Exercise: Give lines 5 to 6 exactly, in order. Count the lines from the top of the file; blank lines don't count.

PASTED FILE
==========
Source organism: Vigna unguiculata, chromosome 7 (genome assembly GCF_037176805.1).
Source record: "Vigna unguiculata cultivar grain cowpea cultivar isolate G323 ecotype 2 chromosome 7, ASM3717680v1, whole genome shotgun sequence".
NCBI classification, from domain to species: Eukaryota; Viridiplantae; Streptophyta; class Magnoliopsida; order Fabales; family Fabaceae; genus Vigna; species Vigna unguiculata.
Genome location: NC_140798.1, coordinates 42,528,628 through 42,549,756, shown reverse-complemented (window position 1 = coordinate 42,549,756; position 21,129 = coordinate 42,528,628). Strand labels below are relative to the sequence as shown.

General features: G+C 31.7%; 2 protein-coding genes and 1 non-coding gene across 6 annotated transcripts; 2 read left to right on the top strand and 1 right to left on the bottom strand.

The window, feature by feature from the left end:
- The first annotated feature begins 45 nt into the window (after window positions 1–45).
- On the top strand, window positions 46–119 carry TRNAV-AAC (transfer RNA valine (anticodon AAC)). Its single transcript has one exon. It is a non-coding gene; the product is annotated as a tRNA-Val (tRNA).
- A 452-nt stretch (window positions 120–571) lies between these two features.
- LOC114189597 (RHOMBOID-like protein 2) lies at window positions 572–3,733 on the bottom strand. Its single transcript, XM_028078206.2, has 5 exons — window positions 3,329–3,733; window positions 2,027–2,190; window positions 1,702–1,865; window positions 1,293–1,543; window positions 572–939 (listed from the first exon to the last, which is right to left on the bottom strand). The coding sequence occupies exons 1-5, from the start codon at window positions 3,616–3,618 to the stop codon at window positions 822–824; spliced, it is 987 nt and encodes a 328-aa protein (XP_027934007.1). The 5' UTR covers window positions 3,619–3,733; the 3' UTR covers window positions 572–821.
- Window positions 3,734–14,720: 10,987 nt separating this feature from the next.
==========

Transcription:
General features: G+C 31.7%; 2 protein-coding genes and 1 non-coding gene across 6 annotated transcripts; 2 read left to right on the top strand and 1 right to left on the bottom strand.

The window, feature by feature from the left end: